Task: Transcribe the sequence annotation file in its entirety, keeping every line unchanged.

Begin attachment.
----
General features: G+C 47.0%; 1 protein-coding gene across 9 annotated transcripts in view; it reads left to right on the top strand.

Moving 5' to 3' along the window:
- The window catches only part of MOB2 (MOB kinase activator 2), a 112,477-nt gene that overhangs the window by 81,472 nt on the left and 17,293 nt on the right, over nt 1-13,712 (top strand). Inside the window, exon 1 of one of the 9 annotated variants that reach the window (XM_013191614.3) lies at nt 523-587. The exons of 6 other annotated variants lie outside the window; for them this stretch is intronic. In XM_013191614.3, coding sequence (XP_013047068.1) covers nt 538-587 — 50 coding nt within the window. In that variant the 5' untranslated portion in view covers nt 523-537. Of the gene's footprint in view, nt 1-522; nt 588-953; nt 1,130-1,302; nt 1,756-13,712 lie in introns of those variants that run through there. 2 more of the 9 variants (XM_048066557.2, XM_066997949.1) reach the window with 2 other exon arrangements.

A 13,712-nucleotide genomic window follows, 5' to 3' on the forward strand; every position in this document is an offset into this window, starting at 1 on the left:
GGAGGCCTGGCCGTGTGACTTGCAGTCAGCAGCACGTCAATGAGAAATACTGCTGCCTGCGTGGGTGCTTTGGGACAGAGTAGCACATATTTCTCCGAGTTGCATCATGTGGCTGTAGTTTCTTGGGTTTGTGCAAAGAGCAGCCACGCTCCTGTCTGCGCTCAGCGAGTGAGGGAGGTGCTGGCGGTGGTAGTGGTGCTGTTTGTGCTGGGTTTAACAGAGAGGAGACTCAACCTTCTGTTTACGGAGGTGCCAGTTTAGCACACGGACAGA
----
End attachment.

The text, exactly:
General features: G+C 47.0%; 1 protein-coding gene across 9 annotated transcripts in view; it reads left to right on the top strand.

Moving 5' to 3' along the window:
- The window catches only part of MOB2 (MOB kinase activator 2), a 112,477-nt gene that overhangs the window by 81,472 nt on the left and 17,293 nt on the right, over nt 1-13,712 (top strand). Inside the window, exon 1 of one of the 9 annotated variants that reach the window (XM_013191614.3) lies at nt 523-587. The exons of 6 other annotated variants lie outside the window; for them this stretch is intronic. In XM_013191614.3, coding sequence (XP_013047068.1) covers nt 538-587 — 50 coding nt within the window. In that variant the 5' untranslated portion in view covers nt 523-537. Of the gene's footprint in view, nt 1-522; nt 588-953; nt 1,130-1,302; nt 1,756-13,712 lie in introns of those variants that run through there. 2 more of the 9 variants (XM_048066557.2, XM_066997949.1) reach the window with 2 other exon arrangements.

A 13,712-nucleotide genomic window follows, 5' to 3' on the forward strand; every position in this document is an offset into this window, starting at 1 on the left:
GGAGGCCTGGCCGTGTGACTTGCAGTCAGCAGCACGTCAATGAGAAATACTGCTGCCTGCGTGGGTGCTTTGGGACAGAGTAGCACATATTTCTCCGAGTTGCATCATGTGGCTGTAGTTTCTTGGGTTTGTGCAAAGAGCAGCCACGCTCCTGTCTGCGCTCAGCGAGTGAGGGAGGTGCTGGCGGTGGTAGTGGTGCTGTTTGTGCTGGGTTTAACAGAGAGGAGACTCAACCTTCTGTTTACGGAGGTGCCAGTTTAGCACACGGACAGA